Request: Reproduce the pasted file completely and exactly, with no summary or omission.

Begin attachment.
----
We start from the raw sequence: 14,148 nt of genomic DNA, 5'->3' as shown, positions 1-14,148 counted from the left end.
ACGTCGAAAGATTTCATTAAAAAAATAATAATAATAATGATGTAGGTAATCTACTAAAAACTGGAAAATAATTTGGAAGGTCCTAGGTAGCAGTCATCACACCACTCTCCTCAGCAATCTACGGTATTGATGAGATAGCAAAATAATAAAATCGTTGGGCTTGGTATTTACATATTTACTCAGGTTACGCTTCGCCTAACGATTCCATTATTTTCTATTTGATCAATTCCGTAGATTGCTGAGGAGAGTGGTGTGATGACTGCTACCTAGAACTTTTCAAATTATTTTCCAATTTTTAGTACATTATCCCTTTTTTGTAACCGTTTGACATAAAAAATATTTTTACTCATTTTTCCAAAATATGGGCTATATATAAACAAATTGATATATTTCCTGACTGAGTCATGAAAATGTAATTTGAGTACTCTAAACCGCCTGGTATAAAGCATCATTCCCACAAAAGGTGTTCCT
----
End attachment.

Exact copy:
We start from the raw sequence: 14,148 nt of genomic DNA, 5'->3' as shown, positions 1-14,148 counted from the left end.
ACGTCGAAAGATTTCATTAAAAAAATAATAATAATAATGATGTAGGTAATCTACTAAAAACTGGAAAATAATTTGGAAGGTCCTAGGTAGCAGTCATCACACCACTCTCCTCAGCAATCTACGGTATTGATGAGATAGCAAAATAATAAAATCGTTGGGCTTGGTATTTACATATTTACTCAGGTTACGCTTCGCCTAACGATTCCATTATTTTCTATTTGATCAATTCCGTAGATTGCTGAGGAGAGTGGTGTGATGACTGCTACCTAGAACTTTTCAAATTATTTTCCAATTTTTAGTACATTATCCCTTTTTTGTAACCGTTTGACATAAAAAATATTTTTACTCATTTTTCCAAAATATGGGCTATATATAAACAAATTGATATATTTCCTGACTGAGTCATGAAAATGTAATTTGAGTACTCTAAACCGCCTGGTATAAAGCATCATTCCCACAAAAGGTGTTCCT